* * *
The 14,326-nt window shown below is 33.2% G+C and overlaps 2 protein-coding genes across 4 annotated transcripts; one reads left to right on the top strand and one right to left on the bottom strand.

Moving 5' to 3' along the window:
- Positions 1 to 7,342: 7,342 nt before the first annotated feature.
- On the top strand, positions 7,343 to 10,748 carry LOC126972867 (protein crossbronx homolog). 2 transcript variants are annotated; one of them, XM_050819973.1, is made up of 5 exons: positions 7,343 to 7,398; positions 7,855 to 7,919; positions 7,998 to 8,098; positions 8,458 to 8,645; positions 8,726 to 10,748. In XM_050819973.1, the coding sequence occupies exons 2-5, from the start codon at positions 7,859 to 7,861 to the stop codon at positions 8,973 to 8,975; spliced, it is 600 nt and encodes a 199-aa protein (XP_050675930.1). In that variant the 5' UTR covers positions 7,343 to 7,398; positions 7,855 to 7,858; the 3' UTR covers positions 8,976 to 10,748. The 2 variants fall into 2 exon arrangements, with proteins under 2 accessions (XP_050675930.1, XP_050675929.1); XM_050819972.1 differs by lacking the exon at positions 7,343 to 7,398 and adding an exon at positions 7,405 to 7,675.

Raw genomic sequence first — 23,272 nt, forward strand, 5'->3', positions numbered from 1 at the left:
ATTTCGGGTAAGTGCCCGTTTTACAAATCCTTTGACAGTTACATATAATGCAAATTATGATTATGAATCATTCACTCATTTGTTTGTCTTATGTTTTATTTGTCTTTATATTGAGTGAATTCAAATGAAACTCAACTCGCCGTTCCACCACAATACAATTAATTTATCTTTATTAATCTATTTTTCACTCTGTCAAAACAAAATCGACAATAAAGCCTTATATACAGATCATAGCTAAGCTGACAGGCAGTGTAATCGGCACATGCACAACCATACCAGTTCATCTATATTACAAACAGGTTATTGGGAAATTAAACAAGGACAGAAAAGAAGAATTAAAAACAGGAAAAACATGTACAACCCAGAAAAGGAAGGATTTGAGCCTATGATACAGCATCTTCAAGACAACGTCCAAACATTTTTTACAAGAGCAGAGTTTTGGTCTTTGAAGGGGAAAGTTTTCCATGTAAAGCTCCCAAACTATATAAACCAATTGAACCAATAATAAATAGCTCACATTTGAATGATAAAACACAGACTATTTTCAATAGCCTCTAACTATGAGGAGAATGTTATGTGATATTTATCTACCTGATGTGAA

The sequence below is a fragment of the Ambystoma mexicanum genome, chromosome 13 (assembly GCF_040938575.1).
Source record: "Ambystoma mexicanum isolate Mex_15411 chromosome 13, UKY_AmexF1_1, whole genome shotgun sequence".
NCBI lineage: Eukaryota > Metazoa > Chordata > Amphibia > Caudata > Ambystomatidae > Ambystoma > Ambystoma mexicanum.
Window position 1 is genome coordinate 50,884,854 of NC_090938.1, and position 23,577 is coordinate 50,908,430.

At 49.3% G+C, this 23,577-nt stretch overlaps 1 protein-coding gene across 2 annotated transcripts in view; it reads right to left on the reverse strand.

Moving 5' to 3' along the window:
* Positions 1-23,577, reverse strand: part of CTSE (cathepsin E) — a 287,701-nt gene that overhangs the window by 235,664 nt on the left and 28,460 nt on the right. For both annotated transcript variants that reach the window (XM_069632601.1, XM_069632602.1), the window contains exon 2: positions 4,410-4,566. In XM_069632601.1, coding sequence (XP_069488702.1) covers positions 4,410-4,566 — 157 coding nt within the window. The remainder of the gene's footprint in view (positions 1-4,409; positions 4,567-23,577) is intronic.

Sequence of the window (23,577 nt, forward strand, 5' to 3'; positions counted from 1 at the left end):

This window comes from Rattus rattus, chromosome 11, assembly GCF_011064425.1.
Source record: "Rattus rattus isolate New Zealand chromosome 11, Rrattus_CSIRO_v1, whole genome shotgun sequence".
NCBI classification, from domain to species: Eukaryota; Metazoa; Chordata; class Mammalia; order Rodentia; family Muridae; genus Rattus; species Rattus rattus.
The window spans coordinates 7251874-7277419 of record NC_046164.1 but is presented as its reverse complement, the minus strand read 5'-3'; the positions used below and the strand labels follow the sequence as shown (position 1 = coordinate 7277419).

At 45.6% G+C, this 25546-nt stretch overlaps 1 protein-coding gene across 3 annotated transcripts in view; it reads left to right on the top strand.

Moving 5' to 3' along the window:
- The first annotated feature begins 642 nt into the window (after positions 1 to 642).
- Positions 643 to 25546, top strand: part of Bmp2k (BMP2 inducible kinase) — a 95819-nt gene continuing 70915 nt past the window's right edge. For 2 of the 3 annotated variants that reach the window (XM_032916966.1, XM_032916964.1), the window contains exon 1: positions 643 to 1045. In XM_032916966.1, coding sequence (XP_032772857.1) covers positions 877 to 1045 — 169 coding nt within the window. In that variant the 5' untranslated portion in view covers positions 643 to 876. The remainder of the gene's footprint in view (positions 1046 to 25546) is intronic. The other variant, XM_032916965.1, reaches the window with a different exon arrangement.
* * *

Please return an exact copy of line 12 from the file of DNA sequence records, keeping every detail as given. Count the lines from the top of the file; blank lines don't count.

Moving 5' to 3' along the window: